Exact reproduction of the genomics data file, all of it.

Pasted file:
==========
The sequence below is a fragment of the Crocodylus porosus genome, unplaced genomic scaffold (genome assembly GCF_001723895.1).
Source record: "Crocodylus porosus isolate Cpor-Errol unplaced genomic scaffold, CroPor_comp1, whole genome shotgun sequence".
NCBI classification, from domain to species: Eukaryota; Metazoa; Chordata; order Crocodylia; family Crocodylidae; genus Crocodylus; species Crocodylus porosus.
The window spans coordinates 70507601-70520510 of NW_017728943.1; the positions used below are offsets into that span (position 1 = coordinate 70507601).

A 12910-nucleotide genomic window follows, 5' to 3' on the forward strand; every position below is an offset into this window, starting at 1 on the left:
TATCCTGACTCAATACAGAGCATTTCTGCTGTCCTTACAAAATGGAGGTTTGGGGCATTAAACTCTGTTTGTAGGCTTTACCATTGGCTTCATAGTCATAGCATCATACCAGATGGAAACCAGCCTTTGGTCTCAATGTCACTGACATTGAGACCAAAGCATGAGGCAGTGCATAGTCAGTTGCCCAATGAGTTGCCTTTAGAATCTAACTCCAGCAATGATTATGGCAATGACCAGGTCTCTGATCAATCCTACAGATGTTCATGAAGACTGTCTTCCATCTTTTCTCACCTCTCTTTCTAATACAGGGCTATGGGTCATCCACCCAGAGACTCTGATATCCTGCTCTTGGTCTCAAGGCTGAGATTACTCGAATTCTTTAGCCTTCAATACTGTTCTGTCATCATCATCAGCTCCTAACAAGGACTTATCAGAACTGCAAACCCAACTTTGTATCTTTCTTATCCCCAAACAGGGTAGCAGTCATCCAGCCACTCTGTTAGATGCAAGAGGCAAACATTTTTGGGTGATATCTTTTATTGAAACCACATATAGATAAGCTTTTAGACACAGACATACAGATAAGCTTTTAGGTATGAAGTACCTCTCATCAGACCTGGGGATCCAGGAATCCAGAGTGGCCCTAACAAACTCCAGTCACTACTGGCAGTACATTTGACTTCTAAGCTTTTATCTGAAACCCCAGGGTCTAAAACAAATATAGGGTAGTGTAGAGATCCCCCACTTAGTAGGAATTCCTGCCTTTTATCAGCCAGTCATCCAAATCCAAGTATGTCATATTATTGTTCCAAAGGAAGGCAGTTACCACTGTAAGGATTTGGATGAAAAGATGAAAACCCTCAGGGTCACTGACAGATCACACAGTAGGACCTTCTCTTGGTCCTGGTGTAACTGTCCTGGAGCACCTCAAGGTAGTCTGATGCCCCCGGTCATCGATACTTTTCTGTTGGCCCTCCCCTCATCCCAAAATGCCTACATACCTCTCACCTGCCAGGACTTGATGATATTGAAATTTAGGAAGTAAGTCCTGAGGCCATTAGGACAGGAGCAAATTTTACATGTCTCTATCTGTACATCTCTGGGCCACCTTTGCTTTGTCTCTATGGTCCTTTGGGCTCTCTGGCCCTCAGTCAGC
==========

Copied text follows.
The sequence below is a fragment of the Crocodylus porosus genome, unplaced genomic scaffold (genome assembly GCF_001723895.1).
Source record: "Crocodylus porosus isolate Cpor-Errol unplaced genomic scaffold, CroPor_comp1, whole genome shotgun sequence".
NCBI classification, from domain to species: Eukaryota; Metazoa; Chordata; order Crocodylia; family Crocodylidae; genus Crocodylus; species Crocodylus porosus.
The window spans coordinates 70507601-70520510 of NW_017728943.1; the positions used below are offsets into that span (position 1 = coordinate 70507601).

A 12910-nucleotide genomic window follows, 5' to 3' on the forward strand; every position below is an offset into this window, starting at 1 on the left:
TATCCTGACTCAATACAGAGCATTTCTGCTGTCCTTACAAAATGGAGGTTTGGGGCATTAAACTCTGTTTGTAGGCTTTACCATTGGCTTCATAGTCATAGCATCATACCAGATGGAAACCAGCCTTTGGTCTCAATGTCACTGACATTGAGACCAAAGCATGAGGCAGTGCATAGTCAGTTGCCCAATGAGTTGCCTTTAGAATCTAACTCCAGCAATGATTATGGCAATGACCAGGTCTCTGATCAATCCTACAGATGTTCATGAAGACTGTCTTCCATCTTTTCTCACCTCTCTTTCTAATACAGGGCTATGGGTCATCCACCCAGAGACTCTGATATCCTGCTCTTGGTCTCAAGGCTGAGATTACTCGAATTCTTTAGCCTTCAATACTGTTCTGTCATCATCATCAGCTCCTAACAAGGACTTATCAGAACTGCAAACCCAACTTTGTATCTTTCTTATCCCCAAACAGGGTAGCAGTCATCCAGCCACTCTGTTAGATGCAAGAGGCAAACATTTTTGGGTGATATCTTTTATTGAAACCACATATAGATAAGCTTTTAGACACAGACATACAGATAAGCTTTTAGGTATGAAGTACCTCTCATCAGACCTGGGGATCCAGGAATCCAGAGTGGCCCTAACAAACTCCAGTCACTACTGGCAGTACATTTGACTTCTAAGCTTTTATCTGAAACCCCAGGGTCTAAAACAAATATAGGGTAGTGTAGAGATCCCCCACTTAGTAGGAATTCCTGCCTTTTATCAGCCAGTCATCCAAATCCAAGTATGTCATATTATTGTTCCAAAGGAAGGCAGTTACCACTGTAAGGATTTGGATGAAAAGATGAAAACCCTCAGGGTCACTGACAGATCACACAGTAGGACCTTCTCTTGGTCCTGGTGTAACTGTCCTGGAGCACCTCAAGGTAGTCTGATGCCCCCGGTCATCGATACTTTTCTGTTGGCCCTCCCCTCATCCCAAAATGCCTACATACCTCTCACCTGCCAGGACTTGATGATATTGAAATTTAGGAAGTAAGTCCTGAGGCCATTAGGACAGGAGCAAATTTTACATGTCTCTATCTGTACATCTCTGGGCCACCTTTGCTTTGTCTCTATGGTCCTTTGGGCTCTCTGGCCCTCAGTCAGC